Five Ramifications of Being a Practicing Disciple

I’m a “practicing father” right now. I like that term — practicing. It’s used by both the medical and legal professions. Why is that? Because they recognize that what they do is hard and complicated and none have arrived. So they are always practicing their craft, honing their skills, always learning, always improving.



The Practicing Disciple of Jesus

So it is with fatherhood … and with being a disciple of Jesus. I’m a practicing disciple of Jesus Christ. I’ve been doing it for more than forty-five years and I’m still practicing. Some days are good, some not-so-good. So, I keep practicing.


Five Essential Elements of Practice

Let’s think about this for a minute … what does the idea of practicing entail?

1. There is a relationship between learning and doing.

Therefore go and make disciples of all nations, … , teaching them to obey everything I have commanded you” (Matt. 28:19-20).


Jesus called us to learn, but not simply for the sake of learning. He called us to learn and then practice what we learned — and then help others to learn and practice everything he already taught us.


James said, “In the same way, faith by itself, if it is not accompanied by action, is dead (James 2:7).”  


There is a correlation between spiritual growth and action. The more you know, the more responsible you are for doing good. With great wisdom comes great responsibility.


2. There is an acknowledgment that you don’t know everything.

When pride comes, then comes disgrace, but with humility comes wisdom” (Prov. 11:2).


I need to practice, is a confession of incompleteness — a public proclamation that I haven’t arrived. The more I know the more I realize how little I know.


You don’t have to have all the answers. You don’t have to always know what to do. You simply need to care deeply enough to ask for help, submit yourself to God and realize that you are on a journey.


3. There is an expectation that you will make mistakes.

For troubles without number surround me; my sins have overtaken me, and I cannot see. They are more than the hairs of my head, and my heart fails within me” (Psalm 40:12).


The practice field is the place where mistakes are not only expected, but welcomed! It’s the way you learn.


Today’s mistakes are simply tomorrow’s lessons. And nothing forces us to grow like a crisis. Nothing forces us to learn faster than the angst of impending failure. Never forget that.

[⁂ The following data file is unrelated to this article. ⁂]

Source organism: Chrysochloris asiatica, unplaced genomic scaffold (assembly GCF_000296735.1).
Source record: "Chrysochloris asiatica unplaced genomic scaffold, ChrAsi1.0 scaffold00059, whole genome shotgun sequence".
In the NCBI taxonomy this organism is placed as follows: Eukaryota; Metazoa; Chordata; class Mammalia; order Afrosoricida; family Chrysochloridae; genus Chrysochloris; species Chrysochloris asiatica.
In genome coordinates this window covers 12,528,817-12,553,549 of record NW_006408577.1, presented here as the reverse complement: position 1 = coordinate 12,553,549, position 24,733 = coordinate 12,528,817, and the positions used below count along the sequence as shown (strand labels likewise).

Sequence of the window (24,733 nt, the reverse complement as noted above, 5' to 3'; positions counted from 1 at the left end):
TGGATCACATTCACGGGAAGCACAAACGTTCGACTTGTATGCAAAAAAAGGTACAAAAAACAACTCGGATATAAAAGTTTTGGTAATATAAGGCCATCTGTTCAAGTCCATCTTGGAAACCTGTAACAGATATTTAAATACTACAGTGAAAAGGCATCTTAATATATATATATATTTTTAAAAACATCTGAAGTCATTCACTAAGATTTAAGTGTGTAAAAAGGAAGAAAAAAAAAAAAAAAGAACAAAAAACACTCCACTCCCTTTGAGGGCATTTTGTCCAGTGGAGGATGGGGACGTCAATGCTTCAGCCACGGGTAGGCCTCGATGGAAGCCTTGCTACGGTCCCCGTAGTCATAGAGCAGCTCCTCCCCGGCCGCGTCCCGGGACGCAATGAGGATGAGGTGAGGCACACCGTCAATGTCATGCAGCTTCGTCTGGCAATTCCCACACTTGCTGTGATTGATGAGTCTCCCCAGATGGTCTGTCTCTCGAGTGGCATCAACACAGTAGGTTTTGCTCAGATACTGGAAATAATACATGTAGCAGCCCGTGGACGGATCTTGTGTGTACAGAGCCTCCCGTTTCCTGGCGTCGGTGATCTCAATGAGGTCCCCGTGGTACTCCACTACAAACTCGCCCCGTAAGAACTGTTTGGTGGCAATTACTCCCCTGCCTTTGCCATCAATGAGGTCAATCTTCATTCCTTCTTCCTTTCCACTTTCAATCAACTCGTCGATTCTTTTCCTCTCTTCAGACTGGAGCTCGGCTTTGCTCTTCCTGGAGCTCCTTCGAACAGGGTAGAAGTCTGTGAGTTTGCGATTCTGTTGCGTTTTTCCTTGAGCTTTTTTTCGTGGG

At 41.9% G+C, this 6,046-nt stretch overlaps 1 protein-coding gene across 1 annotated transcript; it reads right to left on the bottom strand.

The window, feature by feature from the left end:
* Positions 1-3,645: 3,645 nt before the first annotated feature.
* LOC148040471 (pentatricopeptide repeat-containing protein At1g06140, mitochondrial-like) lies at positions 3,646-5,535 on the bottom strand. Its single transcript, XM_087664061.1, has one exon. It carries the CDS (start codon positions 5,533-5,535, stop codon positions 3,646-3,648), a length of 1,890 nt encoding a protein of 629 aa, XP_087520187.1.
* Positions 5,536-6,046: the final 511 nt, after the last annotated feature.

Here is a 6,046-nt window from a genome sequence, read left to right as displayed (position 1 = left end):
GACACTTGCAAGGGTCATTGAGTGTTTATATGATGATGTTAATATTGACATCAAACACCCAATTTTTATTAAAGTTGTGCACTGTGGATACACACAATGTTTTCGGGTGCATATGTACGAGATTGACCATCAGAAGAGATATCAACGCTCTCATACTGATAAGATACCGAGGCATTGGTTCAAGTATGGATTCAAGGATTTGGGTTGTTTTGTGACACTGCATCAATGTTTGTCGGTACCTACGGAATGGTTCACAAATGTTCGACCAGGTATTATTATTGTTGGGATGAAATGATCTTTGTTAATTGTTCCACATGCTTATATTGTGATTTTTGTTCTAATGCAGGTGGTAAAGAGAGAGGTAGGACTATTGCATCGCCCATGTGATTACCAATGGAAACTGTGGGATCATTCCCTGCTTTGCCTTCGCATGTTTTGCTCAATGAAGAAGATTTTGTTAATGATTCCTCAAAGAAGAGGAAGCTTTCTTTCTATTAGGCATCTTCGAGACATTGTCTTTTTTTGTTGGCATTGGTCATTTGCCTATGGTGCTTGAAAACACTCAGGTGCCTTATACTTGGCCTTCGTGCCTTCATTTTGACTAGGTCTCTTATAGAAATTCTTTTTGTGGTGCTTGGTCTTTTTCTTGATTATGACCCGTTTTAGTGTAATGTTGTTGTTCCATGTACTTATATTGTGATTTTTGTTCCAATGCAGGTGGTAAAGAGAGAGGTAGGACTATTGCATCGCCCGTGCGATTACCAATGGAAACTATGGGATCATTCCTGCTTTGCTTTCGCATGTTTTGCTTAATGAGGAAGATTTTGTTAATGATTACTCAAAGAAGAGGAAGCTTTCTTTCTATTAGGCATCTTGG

And never forget that the only true failure in life is giving up.


4. There is a built-in hope that you will get better at it.

… but whose delight is in the law of the LORD, and who meditates on his law day and night. That person is like a tree planted by streams of water …” (Psalm 1:2-3).


Practice always makes you better.


When I first tried to play golf, I had a lot of trouble with my swing. I grew up playing baseball and tennis. The golf swing is very different. It was difficult for me to lose my baseball swing.


Eventually, I figured it out and now my golf swing feels natural (actually, it’s still not great … maybe this was a bad example). The point is — some things take a lot of time and practice.


Keep working at it and eventually, it gets easier and feels more natural.


5. There is a celebration when the practice pays off.

But we had to celebrate and be glad, because this brother of yours was dead and is alive again; he was lost and is found” (Luke 15:32).


Jesus told the parable — a man had two sons. When the wayward son returned home, the Father said, “We have to celebrate!” “Why,” asked the older son. The Father said, “Because that’s what you do.”


When all of your praying and sweating and working and waiting finally pay off — you have to celebrate! You are compelled to celebrate! You can do no other.


I played football in High School. Like most players, I hated practice and loved the games. Looking back, I realize that it was the hours of grueling practice — the painful conditioning — the monotonous repetition — the mind-numbing, daily effort — that prepared me for Friday night under the big lights and made the games fun.


So, it is with being a disciple of Jesus Christ. It takes a toll. It’s mostly grueling practice and repetition (practicing it again and again and again) and mind-numbing daily effort — but the payoff is huge … and eternal!


See ‘ya on the practice field!





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